After the long drive from Melbourne and the checking out of the wheat silos, I decided to leave the exploration of Benalla to the morning. I came out of my motel on the edge of town early to discover an almost solid wall of fog. Still, intrepid traveller that I am, I headed in and I’m glad I did. I don’t know why I’ve never been here before but I have to say, it’s a lovely town, built around Lake Benalla.
I’ve been seeing photos of artwork on wheat silos for ages and decided it was time I saw the real thing, and so I headed for Benalla in Victoria’s north-east, and to the three little towns of Goorambat, Devenish and St. James.
There are advantages I discovered, as a writer, to having a new virus flitting around, one being that, what with not being allowed to visit my father in his care home, no movies, no shows or Melbourne’s Comedy Festival, I had more time for projects I’ve been putting off for far too long.
One of these was a re-editing of my book, Hangi, Haka and Hobbits, relating my experiences while road-tripping around both islands of New Zealand. Now 10,000 words less (can you believe it?) it’s trim, taut and well, hopefully terrific.
On the final leg of my two-day trip around the Bellarine Peninsula, I wound around from Point Lonsdale to Queenscliff. There are plenty of touristy things to do here normally: historic museums, art galleries, eating places but the town had started closing down and was very quiet.
A short time ago, I had a couple of days free and I made use of them to get away from the city and into some fresher air and less noise. The Bellarine Peninsula was the best place to head to make full use of just two days.
I hadn’t been through Geelong for many years, always turning off beforehand towards the Great Ocean Road. I was very pleasantly surprised. The waterfront area in particular is just lovely.
I hadn’t realised there’s a ferry service from Geelong into Melbourne. How convenient to avoid the drive along the busy Princes Highway and the parking when you get there.
Geelong is Victoria’s second largest city, with a population of over 250,000. It’s situated on Corio Bay, just 75 kilometres south-west of Melbourne. It’s had its ups and downs over the years but looks pretty comfortable at the moment.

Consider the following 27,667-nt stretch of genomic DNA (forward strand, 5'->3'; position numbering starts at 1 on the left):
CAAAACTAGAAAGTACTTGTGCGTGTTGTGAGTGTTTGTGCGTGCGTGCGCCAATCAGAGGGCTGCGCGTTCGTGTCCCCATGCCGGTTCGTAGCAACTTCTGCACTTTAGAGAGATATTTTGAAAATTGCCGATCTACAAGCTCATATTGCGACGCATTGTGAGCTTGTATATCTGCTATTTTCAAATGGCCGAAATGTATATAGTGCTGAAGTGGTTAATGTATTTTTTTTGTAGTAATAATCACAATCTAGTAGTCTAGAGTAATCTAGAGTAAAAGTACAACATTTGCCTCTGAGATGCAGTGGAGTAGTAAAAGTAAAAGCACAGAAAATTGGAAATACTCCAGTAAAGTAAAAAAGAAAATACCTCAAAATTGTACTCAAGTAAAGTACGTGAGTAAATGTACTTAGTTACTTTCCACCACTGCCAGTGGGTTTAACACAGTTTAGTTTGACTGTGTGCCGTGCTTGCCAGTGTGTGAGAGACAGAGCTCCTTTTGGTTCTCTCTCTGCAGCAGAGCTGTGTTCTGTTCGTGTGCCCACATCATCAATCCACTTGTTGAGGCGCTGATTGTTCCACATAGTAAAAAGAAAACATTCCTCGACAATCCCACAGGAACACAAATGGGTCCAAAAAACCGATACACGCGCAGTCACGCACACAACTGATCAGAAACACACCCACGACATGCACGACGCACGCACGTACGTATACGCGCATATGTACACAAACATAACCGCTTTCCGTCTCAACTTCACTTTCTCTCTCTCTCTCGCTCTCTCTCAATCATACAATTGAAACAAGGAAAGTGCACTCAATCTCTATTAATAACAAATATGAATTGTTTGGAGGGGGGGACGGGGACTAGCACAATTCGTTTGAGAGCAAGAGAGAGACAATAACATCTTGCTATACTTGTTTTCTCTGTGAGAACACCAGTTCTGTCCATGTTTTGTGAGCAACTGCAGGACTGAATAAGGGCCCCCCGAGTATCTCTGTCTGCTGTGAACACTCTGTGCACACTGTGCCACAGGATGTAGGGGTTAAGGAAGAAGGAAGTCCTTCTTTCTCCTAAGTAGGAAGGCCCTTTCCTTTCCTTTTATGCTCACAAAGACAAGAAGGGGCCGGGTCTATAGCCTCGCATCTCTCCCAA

I wandered for ages around the streets, searching out the colonial buildings from its earlier days.
I’m sure you could make a perfectly good life in Geelong. It has everything: shopping, entertainment, sport (it’s the home of one of Australia’s premier AFL football teams, the Geelong Cats, along with many other sports) and Deakin University.
I stayed the night at Rippleside Park Motor Inn on the edge of town (a mere $88 last minute), opposite a park and a very short drive from the beach. It wasn’t new by any means but it had everything I needed. I find older motel rooms are generally bigger, even to the point of having case racks. Why don’t newer motels have case racks, even when they’ve got space?
I left first thing in the morning, heading for Portarlington on my way to Queenscliff and the car ferry across to Sorrento and home. I’ll keep that for next time.
Sliding down a muddy incline at a football ground on the worst day of winter and wrecking the ligaments in your foot, is not conducive to travel. A moon boot and crutches make exploring the world difficult, hence my lack of blogging for a while.
I enjoyed my exploration of the south of England in 2016 enormously, and I thought I’d list a few of my favourite spots, some of which I’d been wanting to check out for years.
One of the items I wanted to tick off from my bucket list while in London was the Charles Dickens Museum. I came to Dickens relatively late in life, falling in love with Oliver Twist and going from there.
I knew when I was heading for Windsor that Eton was close by, but I didn’t realise it was just on the other side of this lovely bridge.